I posted last week about different versions of the Phantom of the Opera, from Gaston Leroux to Andrew Lloyd Webber – which only brought us up to the late 1980s. Today I’m sharing Part Two of a trip through my Phantom collection, exploring just some of the many versions that came after Webber’s play. It really changed things in the Phantom world – and there are far more versions after it than before!
Click here if you missed Part One, and see below for Part Two with a stack of more recent Phantom of the Opera stories, including Susan Kay, Terry Pratchett, and not one but two novels where the Phantom meets Sherlock Holmes.
3 thoughts on “The Many Versions of the Phantom of the Opera (Part Two)”
1. Yeston and Kopit’s Phantom is definitely at the top of my list of “plays/musicals to see.” Concord Theatricals handles the licensing. If you go to this site and scroll to the bottom, you’ll see a list of theaters that are planning upcoming productions. Currently, Indiana and Pennsylvania in the fall (which I wouldn’t count on due to coronavirus), but I like to keep an eye on things just to see if there’s ever a theater close by that might be doing it.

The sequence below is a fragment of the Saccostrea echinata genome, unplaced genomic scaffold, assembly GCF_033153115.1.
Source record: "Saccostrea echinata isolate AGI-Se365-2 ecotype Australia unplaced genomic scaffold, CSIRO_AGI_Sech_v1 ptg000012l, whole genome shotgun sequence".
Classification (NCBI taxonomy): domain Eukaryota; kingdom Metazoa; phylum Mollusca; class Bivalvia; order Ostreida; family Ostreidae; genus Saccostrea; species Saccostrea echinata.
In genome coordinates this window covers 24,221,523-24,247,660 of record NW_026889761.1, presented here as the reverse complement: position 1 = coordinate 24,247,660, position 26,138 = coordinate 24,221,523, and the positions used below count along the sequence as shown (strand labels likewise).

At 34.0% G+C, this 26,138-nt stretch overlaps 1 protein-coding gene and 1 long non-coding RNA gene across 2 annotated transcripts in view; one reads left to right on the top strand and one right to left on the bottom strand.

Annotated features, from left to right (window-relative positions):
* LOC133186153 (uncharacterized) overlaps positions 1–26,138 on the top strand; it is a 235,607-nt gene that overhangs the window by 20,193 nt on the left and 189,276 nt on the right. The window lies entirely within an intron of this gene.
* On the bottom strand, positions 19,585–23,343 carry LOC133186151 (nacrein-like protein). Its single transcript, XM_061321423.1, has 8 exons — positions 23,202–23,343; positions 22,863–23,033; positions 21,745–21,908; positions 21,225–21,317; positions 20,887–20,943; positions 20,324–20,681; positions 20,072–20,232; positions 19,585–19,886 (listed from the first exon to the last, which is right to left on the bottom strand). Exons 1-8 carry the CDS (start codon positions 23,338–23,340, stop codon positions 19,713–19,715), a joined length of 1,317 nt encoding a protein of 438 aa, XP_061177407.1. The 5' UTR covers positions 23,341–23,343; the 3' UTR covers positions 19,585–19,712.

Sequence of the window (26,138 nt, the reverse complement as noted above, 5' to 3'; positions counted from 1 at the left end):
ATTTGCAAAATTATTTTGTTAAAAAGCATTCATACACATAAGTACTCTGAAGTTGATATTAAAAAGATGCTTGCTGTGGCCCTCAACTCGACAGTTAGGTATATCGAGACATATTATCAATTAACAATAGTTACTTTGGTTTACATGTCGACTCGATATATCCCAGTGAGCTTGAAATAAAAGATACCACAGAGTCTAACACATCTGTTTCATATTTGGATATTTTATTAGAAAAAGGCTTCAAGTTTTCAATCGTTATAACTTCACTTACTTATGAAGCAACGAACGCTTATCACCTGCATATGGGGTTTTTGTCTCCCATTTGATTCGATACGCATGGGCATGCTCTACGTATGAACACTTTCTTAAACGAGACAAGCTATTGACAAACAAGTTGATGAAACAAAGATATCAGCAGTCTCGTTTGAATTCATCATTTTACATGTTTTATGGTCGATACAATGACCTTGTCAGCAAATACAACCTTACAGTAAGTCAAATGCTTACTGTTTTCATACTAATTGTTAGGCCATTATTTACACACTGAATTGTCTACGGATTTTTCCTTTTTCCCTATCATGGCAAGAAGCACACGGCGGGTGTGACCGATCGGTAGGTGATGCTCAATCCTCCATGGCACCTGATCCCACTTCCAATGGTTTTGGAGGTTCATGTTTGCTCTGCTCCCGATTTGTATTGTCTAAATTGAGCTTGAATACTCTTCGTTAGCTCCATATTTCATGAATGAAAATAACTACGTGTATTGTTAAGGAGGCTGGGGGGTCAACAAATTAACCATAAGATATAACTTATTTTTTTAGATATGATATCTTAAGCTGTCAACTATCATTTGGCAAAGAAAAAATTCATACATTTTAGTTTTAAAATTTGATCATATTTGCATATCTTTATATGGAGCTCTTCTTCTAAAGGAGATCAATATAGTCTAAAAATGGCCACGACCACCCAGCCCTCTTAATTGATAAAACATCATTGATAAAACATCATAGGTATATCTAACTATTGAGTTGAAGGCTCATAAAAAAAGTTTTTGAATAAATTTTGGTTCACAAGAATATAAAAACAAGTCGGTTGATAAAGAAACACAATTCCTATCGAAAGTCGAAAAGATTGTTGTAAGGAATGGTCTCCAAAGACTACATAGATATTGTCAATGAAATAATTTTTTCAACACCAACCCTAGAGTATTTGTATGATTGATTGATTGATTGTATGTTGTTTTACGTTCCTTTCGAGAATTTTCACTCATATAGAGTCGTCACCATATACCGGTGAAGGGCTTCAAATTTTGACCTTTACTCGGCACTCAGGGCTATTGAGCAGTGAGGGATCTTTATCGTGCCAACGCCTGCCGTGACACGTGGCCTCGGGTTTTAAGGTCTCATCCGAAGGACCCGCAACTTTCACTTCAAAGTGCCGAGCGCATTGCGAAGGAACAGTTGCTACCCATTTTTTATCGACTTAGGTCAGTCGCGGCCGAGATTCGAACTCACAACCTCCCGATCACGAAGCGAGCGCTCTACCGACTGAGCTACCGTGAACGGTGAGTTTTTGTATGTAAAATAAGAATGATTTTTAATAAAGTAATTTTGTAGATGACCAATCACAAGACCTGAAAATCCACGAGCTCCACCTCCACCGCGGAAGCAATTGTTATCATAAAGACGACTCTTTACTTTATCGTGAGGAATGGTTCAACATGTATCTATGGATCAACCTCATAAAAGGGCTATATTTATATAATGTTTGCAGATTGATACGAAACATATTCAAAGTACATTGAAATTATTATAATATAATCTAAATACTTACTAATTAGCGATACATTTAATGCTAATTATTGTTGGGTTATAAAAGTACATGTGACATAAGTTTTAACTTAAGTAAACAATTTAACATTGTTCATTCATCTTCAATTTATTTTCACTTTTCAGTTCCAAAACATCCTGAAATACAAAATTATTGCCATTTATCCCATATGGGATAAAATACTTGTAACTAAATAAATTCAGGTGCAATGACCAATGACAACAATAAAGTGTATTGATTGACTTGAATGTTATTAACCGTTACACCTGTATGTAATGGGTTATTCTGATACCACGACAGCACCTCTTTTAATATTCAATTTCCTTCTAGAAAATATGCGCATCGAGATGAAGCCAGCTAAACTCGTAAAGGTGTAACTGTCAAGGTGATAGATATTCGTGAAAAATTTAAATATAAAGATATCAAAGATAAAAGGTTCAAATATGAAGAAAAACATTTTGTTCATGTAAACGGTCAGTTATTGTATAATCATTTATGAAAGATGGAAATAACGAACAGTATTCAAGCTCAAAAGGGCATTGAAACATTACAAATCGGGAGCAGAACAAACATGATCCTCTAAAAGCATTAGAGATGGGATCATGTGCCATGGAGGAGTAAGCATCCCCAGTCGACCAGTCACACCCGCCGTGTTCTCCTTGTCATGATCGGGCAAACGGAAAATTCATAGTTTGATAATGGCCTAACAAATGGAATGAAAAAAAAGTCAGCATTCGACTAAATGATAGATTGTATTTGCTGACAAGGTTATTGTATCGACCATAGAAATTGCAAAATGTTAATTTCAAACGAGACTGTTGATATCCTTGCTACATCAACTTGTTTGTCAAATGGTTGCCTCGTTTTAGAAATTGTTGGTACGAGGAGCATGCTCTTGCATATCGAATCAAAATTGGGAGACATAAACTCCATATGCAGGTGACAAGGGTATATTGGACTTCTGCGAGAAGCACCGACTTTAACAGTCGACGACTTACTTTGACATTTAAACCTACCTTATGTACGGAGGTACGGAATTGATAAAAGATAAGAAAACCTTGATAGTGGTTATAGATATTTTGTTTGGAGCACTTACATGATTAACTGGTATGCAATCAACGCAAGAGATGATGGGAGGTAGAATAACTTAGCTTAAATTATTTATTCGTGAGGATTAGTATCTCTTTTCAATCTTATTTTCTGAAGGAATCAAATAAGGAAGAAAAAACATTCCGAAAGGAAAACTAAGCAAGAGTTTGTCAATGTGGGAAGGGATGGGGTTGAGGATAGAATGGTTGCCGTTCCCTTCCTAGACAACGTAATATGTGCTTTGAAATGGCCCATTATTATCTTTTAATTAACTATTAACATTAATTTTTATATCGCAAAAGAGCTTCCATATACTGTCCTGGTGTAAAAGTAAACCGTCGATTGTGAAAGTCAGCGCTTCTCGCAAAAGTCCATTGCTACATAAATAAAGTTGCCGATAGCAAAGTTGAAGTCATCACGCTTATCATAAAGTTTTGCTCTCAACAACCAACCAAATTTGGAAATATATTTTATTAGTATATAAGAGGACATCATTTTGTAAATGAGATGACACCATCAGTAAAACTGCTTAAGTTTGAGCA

2. Used to be whenever I walked into a used bookstore, I’d look for Kay’s Phantom. A few years ago I found it. A hardcover. For $7. I don’t know how much they cost now, but back then, they expensive and hard to find and I felt soooo giddy.
3. The only one I have that you don’t is Phantom of the Auditorium from the Goosebumps series. I was a big Goosebumps reader as a kid, so I felt like I had to have that one on my shelf. Apparently there is a musical based on it, too, and I squandered my opportunity to see it last year.
Ooh, good information on how to track the play! I’ve been wanting to figure out the best way to keep an eye out for it. And I’ve actually read Phantom of the Auditorium, even though I wasn’t a Goosebumps fan…I think I got that one from the library at some point, just because. 🙂
I had no idea there were soooo many different versions of the Phantom. The story really resonates with people, and across a long time.